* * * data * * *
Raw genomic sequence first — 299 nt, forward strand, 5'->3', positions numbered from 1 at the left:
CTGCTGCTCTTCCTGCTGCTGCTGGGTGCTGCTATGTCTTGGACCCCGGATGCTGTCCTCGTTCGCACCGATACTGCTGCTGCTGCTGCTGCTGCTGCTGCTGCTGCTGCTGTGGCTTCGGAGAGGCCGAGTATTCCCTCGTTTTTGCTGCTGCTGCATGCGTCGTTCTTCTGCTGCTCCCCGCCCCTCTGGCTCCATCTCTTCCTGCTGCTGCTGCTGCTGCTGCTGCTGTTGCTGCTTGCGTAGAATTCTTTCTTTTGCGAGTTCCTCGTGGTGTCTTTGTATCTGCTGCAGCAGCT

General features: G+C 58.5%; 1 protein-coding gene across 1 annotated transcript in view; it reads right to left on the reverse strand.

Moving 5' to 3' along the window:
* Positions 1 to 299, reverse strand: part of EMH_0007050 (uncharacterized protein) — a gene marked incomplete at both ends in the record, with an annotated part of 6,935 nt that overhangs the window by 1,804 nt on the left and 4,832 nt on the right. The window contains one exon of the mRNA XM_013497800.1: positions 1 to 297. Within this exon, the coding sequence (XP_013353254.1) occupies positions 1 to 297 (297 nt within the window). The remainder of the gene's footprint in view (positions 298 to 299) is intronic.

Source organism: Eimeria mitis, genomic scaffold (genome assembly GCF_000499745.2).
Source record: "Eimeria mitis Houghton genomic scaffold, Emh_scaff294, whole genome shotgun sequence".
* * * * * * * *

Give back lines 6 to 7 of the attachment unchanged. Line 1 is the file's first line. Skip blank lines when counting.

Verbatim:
Source organism: Eimeria mitis, genomic scaffold (genome assembly GCF_000499745.2).
Source record: "Eimeria mitis Houghton genomic scaffold, Emh_scaff294, whole genome shotgun sequence".